Jambi (ANTARA) - Every time a general or regional election looms in Jambi Province, an issue will arise regarding political participation of native Anak Dalam people, which the regional authority and electoral organizer must be mindful of.

The Anak Dalam people, also known as Orang Rimba, or “the people of the forest,” live in the lush forest of Jambi Province, yet they are localized in three areas: the Bukit Dua Belas National Park, the Bukit Tiga Puluh National Park in the northern part of Jambi, and along the Trans-Sumatra Route in the western part of Jambi.

Ensuring political rights for the Anak Dalam people remains a challenge, particularly for their secluded and nomadic lifestyle and cultural differences, as electoral organizers need additional efforts and commitment even for reaching them.

Despite their nomadic lifestyle, in the eyes of the government staff, hinders the effort to document them, let alone to provide population document and political education, their civic rights to express their political opinion must be protected.

Failure to assure political rights for the Anak Dalam people means they will lose the opportunity to select their preferred leader and perform their civic rights, which the authority must avoid at all costs.

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Identifying issues

According to the Home Affairs Ministry’s Population and Civil Records Director General, Zudah Arif Fakrullah, some six thousand members of the Anak Dalam people live in Jambi. They are scattered in the districts of Batanghari, Sarolangun, Merangin, Bungo, Tebo, and West Tanjung Jabung in Jambi.

Despite the significant population, just half of all the Anak Dalam people hold electronic personal identification cards, which are required to vote in elections. This issue means the other half of the Anak Dalam people could not exercise their political rights in the election.

Meanwhile, a political expert of the University of Jambi, Dori Efendi, stated that in every election, Anak Dalam people are accustomed to surrendering their vote to the tribal leader, called temenggung, who will decide the vote on behalf of the entire community.

Efendi highlighted that the practice is vulnerable to vote-buying, as a particular candidate could woo tribal leaders to sway their choice in favor of them, which ensures unanimous votes for them from one tribal community.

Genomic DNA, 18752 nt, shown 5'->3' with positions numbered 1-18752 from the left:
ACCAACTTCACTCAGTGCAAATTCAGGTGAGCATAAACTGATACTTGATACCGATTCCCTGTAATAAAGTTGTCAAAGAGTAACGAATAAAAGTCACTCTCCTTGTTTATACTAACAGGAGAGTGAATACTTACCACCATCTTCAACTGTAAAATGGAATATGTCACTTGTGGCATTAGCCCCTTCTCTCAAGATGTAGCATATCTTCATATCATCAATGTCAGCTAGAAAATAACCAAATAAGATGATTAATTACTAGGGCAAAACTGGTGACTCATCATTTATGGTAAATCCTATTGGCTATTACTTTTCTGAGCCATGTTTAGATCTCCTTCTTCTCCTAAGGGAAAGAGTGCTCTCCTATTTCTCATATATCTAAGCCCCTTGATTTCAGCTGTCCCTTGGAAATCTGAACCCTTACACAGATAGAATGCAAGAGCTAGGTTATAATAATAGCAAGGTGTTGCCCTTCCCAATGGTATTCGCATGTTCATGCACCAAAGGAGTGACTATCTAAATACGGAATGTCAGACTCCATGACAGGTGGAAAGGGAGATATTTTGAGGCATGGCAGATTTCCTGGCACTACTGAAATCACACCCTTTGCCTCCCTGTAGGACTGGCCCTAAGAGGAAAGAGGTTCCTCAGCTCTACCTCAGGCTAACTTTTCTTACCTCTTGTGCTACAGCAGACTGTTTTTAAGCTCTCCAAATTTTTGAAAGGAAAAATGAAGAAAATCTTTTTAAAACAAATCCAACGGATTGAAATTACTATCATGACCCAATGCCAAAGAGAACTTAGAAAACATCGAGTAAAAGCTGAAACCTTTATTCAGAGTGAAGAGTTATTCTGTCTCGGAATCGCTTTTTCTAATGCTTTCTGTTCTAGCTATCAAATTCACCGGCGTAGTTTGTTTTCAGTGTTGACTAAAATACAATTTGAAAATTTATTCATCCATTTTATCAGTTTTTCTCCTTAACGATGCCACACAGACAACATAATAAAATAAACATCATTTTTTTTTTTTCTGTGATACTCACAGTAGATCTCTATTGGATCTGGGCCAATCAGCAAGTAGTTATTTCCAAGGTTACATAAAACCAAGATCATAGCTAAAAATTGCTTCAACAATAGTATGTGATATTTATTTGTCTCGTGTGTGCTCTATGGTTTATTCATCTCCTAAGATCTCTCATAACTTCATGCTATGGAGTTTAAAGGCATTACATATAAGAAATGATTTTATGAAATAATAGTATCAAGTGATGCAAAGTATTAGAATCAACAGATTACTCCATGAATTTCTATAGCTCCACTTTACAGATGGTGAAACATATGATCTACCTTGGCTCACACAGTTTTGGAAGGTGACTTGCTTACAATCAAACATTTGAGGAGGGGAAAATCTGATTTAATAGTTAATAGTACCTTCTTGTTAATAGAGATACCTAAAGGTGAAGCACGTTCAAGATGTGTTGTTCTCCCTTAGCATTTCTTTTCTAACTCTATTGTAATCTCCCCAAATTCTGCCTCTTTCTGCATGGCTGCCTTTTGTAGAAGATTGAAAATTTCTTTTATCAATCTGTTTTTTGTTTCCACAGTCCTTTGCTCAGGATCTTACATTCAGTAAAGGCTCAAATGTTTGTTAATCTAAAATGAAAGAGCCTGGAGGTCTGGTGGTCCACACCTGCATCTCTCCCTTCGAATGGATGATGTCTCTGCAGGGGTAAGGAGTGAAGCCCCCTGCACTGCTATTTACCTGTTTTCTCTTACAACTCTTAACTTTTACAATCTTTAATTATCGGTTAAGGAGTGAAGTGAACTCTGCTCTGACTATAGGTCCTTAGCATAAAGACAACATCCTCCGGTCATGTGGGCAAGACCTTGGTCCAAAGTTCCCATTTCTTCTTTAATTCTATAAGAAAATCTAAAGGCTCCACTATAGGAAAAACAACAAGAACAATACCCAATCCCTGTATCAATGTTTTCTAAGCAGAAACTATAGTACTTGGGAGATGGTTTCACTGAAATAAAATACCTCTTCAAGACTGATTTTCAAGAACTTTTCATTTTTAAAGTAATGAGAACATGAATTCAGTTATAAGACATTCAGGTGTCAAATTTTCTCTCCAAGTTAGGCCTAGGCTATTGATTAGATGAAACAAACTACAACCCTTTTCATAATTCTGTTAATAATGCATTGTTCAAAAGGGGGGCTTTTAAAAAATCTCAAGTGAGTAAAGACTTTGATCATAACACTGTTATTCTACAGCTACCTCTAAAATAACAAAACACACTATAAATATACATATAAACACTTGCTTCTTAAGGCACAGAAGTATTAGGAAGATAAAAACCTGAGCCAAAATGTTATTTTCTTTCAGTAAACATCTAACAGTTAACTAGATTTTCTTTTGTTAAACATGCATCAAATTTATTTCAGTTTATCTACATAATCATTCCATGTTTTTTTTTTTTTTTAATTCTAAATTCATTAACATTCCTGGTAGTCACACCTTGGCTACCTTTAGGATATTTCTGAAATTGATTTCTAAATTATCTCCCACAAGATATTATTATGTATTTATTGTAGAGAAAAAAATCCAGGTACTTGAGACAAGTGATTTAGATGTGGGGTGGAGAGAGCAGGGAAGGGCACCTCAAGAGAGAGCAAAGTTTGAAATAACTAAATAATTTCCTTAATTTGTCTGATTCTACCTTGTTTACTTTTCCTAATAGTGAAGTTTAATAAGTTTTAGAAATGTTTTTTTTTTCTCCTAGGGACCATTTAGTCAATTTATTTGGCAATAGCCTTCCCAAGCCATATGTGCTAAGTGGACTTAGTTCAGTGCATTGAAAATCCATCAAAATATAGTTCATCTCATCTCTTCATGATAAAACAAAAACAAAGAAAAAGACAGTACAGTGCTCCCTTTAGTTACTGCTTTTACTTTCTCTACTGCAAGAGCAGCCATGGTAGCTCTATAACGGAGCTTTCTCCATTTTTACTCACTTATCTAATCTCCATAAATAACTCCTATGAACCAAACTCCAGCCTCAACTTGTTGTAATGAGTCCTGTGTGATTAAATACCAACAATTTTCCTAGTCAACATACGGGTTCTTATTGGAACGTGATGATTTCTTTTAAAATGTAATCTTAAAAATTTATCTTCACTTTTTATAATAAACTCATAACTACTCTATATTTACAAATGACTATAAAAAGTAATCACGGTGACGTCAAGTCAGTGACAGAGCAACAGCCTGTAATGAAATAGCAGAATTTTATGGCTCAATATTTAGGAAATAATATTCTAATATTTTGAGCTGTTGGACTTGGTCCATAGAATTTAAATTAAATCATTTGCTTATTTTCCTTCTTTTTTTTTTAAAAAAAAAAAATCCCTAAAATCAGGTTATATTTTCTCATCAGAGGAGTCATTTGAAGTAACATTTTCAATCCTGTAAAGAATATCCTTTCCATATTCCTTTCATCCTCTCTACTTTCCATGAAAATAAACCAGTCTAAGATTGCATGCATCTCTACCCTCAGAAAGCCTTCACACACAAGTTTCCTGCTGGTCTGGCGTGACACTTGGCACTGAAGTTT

The academic opined that the electoral committee, particularly the General Elections Commission (KPU), must take bold steps to halt the practice by providing political education to the Anak Dalam people and emphasizing the importance of personal choice during an election.

“We need a breakthrough to improve the political quality of the Anak Dalam people,” Efendi said.

To start the process, the local Social Affairs Office must expedite the process to document the Anak Dalam people and facilitate them to obtain their identity cards required to be registered for and to vote.

The KPU and the local Social Affairs Office could then partner with temenggungs to provide political education to the Anak Dalam people. Moreover, the authority could involve the indigenous communities as part of the electoral committee instead of merely encouraging them to vote.

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Electoral commission actions

The Jambi Province KPU is committed to providing political education for residents, as it is one essential component of democracy. A rational voter must not select his or her preferred leader based on impulsiveness and short-term interest swayed by money politics or individual political compensations.

According to Jambi KPU commissioner Suparmin, the electoral commission will work to ensure that the native Anak Dalam people have sufficient political knowledge to participate in general elections.

He pointed out that the province’s Sarolangun District KPU had involved various stakeholders with relations to the Anak Dalam people, including the local authority and the temenggungs, to promote the 2019 General Election to the indigenous community.

The district KPU also collaborated with the local radio for the Anak Dalam people audience, Radio Benor, to broadcast talk shows and public service announcements about elections, as well as install promotional banners and distribute leaflets.

Involving tumenggungs to promote the elections and to serve as an electoral organizer is causal to the high voter turnout of 73.8 percent among Anak Dalam voters in the region, Suparmin highlighted.

Considering the success in Sarolangun District, the commission would continue strategies to instill political knowledge for the indigenous population used in recent elections, he said.

To start preparations for the 2024 General Election, the provincial and district KPUs commenced the electoral roll update this month. The commission also involves local stakeholders, including the Anak Dalam people, to perform the task.

The Anak Dalam people and other indigenous communities in Indonesia have an equal right to express their political preference and participate in national politics. Apart from ensuring high turnout among the native population, the authority must exert efforts to impart political education to them.

If those measures can be implemented properly, it is not impossible that the Anak Dalam people, and other indigenous communities, would throng voting centers in the next election to vote for their preferred leaders by using their conscience.

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Editor: Fardah Assegaf
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